Apart from adequate nutrients plants need helpful microorganisms like bacteria, fungi, actinomycetes and protozoans, and other soil symbionts. These provide a good structure to the soil to allow the root zone to breathe and absorb moisture. 


Most towns and cities in India do not have proper waste management systems and untreated solid waste is generally dumped in landfills or on the roadsides and the liquid wastes are discharged into rivers or seas. 

In India, domestic waste is mostly organic, and at an average is about fifty per cent of the total waste. It is estimated that each household produces not less than 200 Kg of organic solid wastes per year. This can be put to good, productive use rather than being thrown into the bin from where it makes its way to overloaded landfills. These wastes have to be considered a resource to produce manure for the soils. Other sources include lawn mowing, garden litter, wastes from animal shelters as well as dairy sheds.


Yes! But vermicompost is considered superior to other types of compost because of its quality. Moreover earthworms ingest litter, dung and other organic matter and grind it into fine particles, thereby increasing the surface area and promoting faster decomposition. The material passes through the body of the earthworm to produce vermicast. Soils with vermicasts have roughly 100 times more bacteria than soil without worms. Moreover plant growth promoting substances have been reported to be present in vermicasts.


Vermiculture can be defined as culture of earthworms. Earthworms are divided into two groups: humus formers and humus feeders. The first group dwell on the surface and feed on nearly 90% organic materials. They are generally darker in colour, and are also called epigeic or detritivorous earthworms. It is these worms that are generally harnessed for vermicomposting. The second group, the humus feeders, are burrowing worms some of which are useful in both compost preparation as well as making the soil porous. Generally the burrowers help in mixing and distributing humus through the soil.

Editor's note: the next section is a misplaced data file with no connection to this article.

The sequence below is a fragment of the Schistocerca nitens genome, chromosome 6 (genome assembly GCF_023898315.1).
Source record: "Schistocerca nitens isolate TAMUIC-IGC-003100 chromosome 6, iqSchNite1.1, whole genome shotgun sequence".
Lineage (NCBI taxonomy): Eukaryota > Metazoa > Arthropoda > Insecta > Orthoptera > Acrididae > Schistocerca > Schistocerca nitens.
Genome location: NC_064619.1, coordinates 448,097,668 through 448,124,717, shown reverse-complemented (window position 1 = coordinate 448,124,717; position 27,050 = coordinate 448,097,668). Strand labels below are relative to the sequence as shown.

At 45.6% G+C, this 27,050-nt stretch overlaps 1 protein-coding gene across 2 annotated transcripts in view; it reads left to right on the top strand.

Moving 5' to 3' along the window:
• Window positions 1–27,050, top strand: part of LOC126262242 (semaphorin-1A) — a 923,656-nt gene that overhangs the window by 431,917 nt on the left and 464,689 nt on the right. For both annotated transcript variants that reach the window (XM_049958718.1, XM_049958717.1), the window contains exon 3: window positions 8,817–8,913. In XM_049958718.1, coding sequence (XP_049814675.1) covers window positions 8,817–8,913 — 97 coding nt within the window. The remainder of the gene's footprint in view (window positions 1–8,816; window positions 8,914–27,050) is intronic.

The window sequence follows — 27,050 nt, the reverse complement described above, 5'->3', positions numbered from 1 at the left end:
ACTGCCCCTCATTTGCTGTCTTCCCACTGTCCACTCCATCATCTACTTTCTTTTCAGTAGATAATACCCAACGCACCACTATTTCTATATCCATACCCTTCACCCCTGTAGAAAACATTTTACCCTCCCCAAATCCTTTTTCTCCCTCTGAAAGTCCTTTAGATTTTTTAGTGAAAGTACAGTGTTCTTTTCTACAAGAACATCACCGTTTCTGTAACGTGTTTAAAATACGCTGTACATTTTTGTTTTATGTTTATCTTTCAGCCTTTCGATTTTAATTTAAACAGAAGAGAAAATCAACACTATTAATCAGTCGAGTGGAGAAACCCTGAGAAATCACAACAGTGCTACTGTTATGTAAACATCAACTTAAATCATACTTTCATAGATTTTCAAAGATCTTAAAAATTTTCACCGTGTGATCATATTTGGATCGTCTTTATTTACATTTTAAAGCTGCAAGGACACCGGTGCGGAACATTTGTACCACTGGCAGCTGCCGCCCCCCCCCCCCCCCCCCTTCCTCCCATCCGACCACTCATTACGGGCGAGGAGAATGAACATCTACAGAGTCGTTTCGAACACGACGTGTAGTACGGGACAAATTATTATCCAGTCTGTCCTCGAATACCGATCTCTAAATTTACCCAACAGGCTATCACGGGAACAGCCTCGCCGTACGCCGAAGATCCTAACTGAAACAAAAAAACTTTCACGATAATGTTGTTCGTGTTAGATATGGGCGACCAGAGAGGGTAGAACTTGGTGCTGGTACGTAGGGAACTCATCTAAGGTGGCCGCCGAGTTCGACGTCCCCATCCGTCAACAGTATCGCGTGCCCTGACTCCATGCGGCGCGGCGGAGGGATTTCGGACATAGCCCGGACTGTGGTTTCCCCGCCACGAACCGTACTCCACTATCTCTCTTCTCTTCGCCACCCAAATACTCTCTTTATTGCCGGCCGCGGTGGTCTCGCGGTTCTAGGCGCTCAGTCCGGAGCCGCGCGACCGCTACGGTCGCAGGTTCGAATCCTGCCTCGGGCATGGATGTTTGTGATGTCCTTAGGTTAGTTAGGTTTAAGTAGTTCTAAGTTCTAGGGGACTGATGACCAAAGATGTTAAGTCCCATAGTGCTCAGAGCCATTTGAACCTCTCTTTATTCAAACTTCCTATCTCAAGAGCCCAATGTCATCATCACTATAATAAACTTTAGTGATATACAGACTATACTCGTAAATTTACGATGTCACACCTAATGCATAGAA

It has been proved that earthworms can degrade organic wastes speedily and efficiently. However, to increase the efficiency of vermicomposting, care should be taken to see that worms thrive well on organic matter, breed faster adapting to moisture and climatic fluctuations. The most beneficial feature of vermicomposting is that it eliminates foul smell of decaying organic wastes, as it is a fully aerobic system. The concept of vermiculture became well known in the 50s of this century when facilities were set up in industrialised countries of Western Europe for the mass breeding of earthworms. Subsequently, USA, England and France conducted several experiments related to vermiculture technology for efficient disposal of organic wastes.


Earthworms feed on organic waste, consuming two to five times their body weight. They use a relatively small amount of their intake for their growth and excrete the mucus coated undigested matter as vermicasts. Vermicasts consist of organic matter that has undergone physical and chemical breakdown through the activity of the muscular gizzard that grinds the material. The nutrients present in the vermicasts are readily soluble in water for uptake by plants. Vermicast is a rich source of macro and micronutrients, vitamins, enzymes, antibiotics, growth hormones and microflora.

Vermicompost refers to organic manure produced by earthworms. It is a mixture of worm castings (faecal excretions), organic material including humus, live earthworms, their cocoons and other organisms. Vermicomposting is an appropriate cost effective and efficient recycling technique for the disposal of non-toxic solid and liquid organic wastes.